No matter the circumstance in your working life – a toxic work environment can negatively impact job satisfaction, self-confidence, the ability to do your job well and ultimately your mental health. More than 80% of people have reported toxic work environments have greatly impacted negatively on their mental health. To the extent that nearly 50% reported leaving their job because of toxicity while 31% reported the need to take leave from work to cope with the consequence of an unhealthy workplace.

Toxic workplaces can take many forms including digital toxicity. But at their core, toxic workplaces are representative of unhealthy behaviours by the individuals that work there, and the negative impact these behaviours have on both those involved as well as bystanders on the periphery. All levels of a workplace can be affected by digital toxicity regardless of standing or seniority and always include people whose behaviour lacks “compassion, empathy and understanding”. Signs of a toxic work environment include:
1. Where employees feel the need to “walk on eggshells”
2. Wherever there are cliques, gossip or rumours
3. Where different employees receive different messages from leadership
4. When bullying is an issue and no action is taken when it is reported
5. Where there is a lack of positive feedback or praise
6. When there is avoidance or secrecy
Often the resulting effect is individuals feeling the need to keep their grievances and concerns to themselves or only communicating them on the underground grapevine. As working from home has become widespread digital toxicity, in particular, has become more prevalent than ever.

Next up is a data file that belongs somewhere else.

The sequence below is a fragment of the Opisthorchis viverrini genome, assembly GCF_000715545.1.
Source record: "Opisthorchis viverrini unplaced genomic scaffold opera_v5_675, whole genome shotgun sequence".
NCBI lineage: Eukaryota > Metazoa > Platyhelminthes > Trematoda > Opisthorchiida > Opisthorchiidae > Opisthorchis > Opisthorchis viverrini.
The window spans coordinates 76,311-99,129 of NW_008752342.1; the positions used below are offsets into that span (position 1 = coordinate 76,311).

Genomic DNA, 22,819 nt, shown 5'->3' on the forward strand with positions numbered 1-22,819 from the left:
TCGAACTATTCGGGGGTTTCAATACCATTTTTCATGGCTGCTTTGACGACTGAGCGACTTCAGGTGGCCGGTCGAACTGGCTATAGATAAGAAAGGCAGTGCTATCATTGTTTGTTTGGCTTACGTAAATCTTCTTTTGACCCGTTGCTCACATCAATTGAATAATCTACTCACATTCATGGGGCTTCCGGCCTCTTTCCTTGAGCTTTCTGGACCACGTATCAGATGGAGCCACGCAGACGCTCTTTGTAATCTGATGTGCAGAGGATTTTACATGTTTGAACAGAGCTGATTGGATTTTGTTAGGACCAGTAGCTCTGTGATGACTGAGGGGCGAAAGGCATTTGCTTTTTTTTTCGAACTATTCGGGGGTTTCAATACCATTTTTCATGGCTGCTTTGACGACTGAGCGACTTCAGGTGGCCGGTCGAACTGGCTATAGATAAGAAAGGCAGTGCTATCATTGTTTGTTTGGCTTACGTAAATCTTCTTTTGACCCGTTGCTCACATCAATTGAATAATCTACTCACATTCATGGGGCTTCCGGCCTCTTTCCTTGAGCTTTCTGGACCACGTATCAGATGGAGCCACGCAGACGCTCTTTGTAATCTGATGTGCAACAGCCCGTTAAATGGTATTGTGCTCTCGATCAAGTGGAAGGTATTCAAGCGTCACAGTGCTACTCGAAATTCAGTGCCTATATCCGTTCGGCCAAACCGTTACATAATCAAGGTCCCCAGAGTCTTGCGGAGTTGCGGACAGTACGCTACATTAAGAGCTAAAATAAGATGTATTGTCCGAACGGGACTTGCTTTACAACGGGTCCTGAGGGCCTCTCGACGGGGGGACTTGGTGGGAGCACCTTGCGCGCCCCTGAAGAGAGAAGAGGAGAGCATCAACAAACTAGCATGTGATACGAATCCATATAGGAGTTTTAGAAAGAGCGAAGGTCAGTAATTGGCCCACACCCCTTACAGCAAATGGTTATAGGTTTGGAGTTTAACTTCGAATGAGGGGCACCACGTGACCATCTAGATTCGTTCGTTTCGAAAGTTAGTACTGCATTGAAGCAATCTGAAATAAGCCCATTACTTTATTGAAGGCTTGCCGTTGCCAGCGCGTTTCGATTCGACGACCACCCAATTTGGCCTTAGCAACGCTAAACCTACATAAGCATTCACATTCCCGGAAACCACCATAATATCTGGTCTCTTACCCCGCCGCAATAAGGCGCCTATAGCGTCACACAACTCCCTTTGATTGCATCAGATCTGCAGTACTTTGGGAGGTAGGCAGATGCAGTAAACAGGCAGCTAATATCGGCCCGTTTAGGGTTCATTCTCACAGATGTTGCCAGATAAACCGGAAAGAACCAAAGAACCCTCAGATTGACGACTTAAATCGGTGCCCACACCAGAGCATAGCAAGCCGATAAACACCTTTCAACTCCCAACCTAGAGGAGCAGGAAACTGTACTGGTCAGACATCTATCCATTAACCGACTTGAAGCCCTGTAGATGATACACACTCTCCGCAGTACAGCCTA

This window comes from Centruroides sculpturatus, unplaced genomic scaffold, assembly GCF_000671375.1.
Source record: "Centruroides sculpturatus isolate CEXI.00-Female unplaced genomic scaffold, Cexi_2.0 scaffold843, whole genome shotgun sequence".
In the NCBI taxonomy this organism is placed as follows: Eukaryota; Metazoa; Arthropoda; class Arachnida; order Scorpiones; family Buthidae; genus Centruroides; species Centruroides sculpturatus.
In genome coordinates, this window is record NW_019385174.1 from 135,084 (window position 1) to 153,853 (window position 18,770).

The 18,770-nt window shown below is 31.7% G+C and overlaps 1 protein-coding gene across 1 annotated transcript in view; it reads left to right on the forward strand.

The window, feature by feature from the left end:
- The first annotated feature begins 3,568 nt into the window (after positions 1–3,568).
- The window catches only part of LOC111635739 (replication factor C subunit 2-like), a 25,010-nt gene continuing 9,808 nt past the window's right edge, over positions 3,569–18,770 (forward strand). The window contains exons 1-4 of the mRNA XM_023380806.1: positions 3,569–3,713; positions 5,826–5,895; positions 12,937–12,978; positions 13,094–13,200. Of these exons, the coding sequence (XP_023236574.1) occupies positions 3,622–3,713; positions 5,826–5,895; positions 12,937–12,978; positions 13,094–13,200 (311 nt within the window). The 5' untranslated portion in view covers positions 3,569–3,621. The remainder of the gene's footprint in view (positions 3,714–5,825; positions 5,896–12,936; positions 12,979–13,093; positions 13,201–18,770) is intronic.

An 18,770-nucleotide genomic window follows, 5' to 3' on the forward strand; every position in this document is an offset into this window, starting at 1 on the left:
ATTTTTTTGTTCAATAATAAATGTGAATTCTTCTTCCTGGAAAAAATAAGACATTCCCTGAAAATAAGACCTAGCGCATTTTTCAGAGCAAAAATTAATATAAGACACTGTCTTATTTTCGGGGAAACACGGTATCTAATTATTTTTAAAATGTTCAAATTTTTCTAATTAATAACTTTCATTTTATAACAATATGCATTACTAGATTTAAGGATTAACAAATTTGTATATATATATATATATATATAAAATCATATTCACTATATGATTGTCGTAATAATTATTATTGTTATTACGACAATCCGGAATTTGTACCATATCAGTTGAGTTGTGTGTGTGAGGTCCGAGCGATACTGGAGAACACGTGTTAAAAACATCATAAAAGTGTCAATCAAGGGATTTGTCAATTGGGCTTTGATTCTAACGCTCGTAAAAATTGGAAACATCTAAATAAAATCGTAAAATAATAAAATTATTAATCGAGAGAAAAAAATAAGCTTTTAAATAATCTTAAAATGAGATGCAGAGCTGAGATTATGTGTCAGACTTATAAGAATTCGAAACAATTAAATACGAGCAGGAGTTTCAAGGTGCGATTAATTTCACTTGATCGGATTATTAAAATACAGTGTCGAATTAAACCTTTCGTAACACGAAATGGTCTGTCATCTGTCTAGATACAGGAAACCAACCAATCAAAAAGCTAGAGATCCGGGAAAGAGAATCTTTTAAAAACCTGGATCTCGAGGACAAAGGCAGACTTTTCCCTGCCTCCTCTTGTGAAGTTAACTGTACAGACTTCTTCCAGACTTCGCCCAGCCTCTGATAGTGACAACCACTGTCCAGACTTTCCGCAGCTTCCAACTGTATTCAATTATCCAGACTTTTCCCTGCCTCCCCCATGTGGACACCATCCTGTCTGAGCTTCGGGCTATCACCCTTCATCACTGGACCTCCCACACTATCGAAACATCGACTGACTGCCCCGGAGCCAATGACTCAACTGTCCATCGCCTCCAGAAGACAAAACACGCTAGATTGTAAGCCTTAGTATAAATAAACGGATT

Methods of dealing with digital toxicity
1. Approach the person in question
Speak to the person who instigated the behaviour as a first step. Let them know you felt uncomfortable with the content or the tone of the contact. Be positive, indicate you’ve always had a good working relationship, or thought this company was about collaboration and respect and check if they need something from you.

2. Raise the issue with a supervisor
If the toxic conduct you’re experiencing is more serious, you may need to take further action to get aid. For example, if it’s aggressive, sexist or racist or it seems there was malicious intent, you may need to approach your manager or HR. This means considering the behaviour as if it was face-to-face.

3. Setting acceptable boundaries
Whether in the digital space or otherwise, we often make the assumption someone else, like our manager, will set boundaries for us, however that may not be the case. For example, the only person who can say you are, or are not, available at a particular time or on a certain day is you. Nevertheless, how you convey that message is important. It needs to be delivered with respect and confidence in an assertive and helpful tone. For example, ‘I’ve become aware of a lot of out-of-hours exchanges, and for me to work at my best, I need maintain my work/life balance.”

4. Establish specific guidelines within your team
From the onset of employment, training or at least clear standards around using technology should be provided by your workplace. With the expectation of the same professional levels of courtesy, respect and transparency as in face-to-face interaction. Regardless, expectations and guidelines can be introduced or reinforce collaboratively in a team.